Vandergraaf, T. T.; Wikjord, A. G.

    1973-10-15

    Instrumentel neutron activation analysis was used to determine trace constituents in silicon carbide. Four commercial powders of different origin, an NBS reference material, and a single crystal were characterized. A total of 36 activation species were identified nondestructively by high resolution gamma spectrometry; quantitative results are given for 12 of the more predominant elements. The limitations of the method for certain elements are discussed. Consideration is given to the depression of the neutron flux by impurities with large neutron absorption cross sections. Radiation fields from the various specimens were estimated assuming all radionuclides have reached their saturation activities. (auth)

  11. Perspectives for online analysis of raw material by pulsed neutron irradiation

    Science.gov (United States)

    Bach, Pierre; Le Tourneur, P.; Poumarede, B.

    1997-02-01

    On-line analysis by pulsed neutron irradiation is an example of an advanced technology application of nuclear techniques, concerning real problems in the cement, mineral and coal industries. The most significant of these nuclear techniques is their capability of continuous measurement without contact and without sampling, which can lead to improved control of processes and resultant large financial savings. Compared to Californium neutron sources, the use of electrical pulsed neutron generators allows to obtain a higher signal/noise ratio for a more sensitive measurement, and allows to overcome a number of safety problems concerning transportation, installation and maintenance. An experiment related to a possible new on-line raw material analyzer is described, using a pulsed neutron generator. The key factors contributing to an accurate measurement are related to a suitable generator, to a high count rate gamma ray spectroscopy electronics, and to computational tools. Calculation and results for the optimization of the neutron irradiation time diagram are reported. One of the operational characteristics of such an equipment is related to neutron flux available: it is possible to adjust it to the requested accuracy, i.e. for a high accuracy during a few hours/day and for a lower accuracy the rest of the time. This feature allows to operate the neutron tube during a longer time, and then to reduce the cost of analysis.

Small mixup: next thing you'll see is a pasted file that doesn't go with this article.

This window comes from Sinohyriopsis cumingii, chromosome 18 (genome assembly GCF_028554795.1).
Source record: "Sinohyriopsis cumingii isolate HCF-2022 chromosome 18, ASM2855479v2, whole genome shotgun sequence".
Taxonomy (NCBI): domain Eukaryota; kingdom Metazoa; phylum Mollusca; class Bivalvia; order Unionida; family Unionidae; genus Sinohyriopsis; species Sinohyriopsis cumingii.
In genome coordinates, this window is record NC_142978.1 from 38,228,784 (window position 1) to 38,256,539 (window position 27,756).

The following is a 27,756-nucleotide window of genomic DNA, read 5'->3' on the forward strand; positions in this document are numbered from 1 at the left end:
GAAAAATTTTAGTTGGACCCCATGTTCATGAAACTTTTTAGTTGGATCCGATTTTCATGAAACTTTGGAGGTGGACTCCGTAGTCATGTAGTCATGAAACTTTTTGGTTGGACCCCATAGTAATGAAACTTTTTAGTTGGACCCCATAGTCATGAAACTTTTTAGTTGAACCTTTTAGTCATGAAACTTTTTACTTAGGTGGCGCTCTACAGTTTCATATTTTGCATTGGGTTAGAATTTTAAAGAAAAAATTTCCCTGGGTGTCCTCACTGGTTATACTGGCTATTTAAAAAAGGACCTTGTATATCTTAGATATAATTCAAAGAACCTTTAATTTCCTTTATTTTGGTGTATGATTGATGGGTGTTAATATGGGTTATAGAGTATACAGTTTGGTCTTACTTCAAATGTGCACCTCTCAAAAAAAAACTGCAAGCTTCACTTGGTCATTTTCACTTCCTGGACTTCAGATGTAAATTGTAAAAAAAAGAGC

12. Accurate measurements of neutron activation cross sections

    International Nuclear Information System (INIS)

    Semkova, V.

    1999-01-01

    The applications of some recent achievements of neutron activation method on high intensity neutron sources are considered from the view point of associated errors of cross sections data for neutron induced reaction. The important corrections in -y-spectrometry insuring precise determination of the induced radioactivity, methods for accurate determination of the energy and flux density of neutrons, produced by different sources, and investigations of deuterium beam composition are considered as factors determining the precision of the experimental data. The influence of the ion beam composition on the mean energy of neutrons has been investigated by measurement of the energy of neutrons induced by different magnetically analysed deuterium ion groups. Zr/Nb method for experimental determination of the neutron energy in the 13-15 MeV energy range allows to measure energy of neutrons from D-T reaction with uncertainty of 50 keV. Flux density spectra from D(d,n) E d = 9.53 MeV and Be(d,n) E d = 9.72 MeV are measured by PHRS and foil activation method. Future applications of the activation method on NG-12 are discussed. (author)

  13. The synchronous active neutron detection assay system

    International Nuclear Information System (INIS)

    Pickrell, M.M.; Kendall, P.K.

    1994-01-01

    We have begun to develop a novel technique for active neutron assay of fissile material in spent nuclear fuel. This approach will exploit a 14-MeV neutron generator developed by Schlumberger. The technique, termed synchronous active neutron detection (SAND), follows a method used routinely in other branches of physics to detect very small signals in presence of large backgrounds. Synchronous detection instruments are widely available commercially and are termed ''lock-in'' amplifiers. We have implemented a digital lock-in amplifier in conjunction with the Schlumberger neutron generator to explore the possibility of synchronous detection with active neutrons. The Schlumberger system can operate at up to a 50% duty factor, in effect, a square wave of neutron yield. Results are preliminary but promising. The system is capable of resolving the fissile material contained in a small fraction of the fuel rods in a cold fuel assembly; it also appears resilient to background neutron interference. The interrogating neutrons appear to be non-thermal and penetrating. Work remains to fully explore relevant physics and optimize instrument design

  14. Characterizations of double pulsing in neutron multiplicity and coincidence counting systems

    Energy Technology Data Exchange (ETDEWEB)

    Koehler, Katrina E., E-mail: kkoehler@lanl.gov [Los Alamos National Laboratory, P. O. Box 1663, Los Alamos, NM 87545 (United States); Henzl, Vladimir [Los Alamos National Laboratory, P. O. Box 1663, Los Alamos, NM 87545 (United States); Croft, Stephen S. [Oak Ridge National Laboratory, 1 Bethel Valley Rd, Oak Ridge, TN 37831 (United States); Henzlova, Daniela; Santi, Peter A. [Los Alamos National Laboratory, P. O. Box 1663, Los Alamos, NM 87545 (United States)

    2016-10-01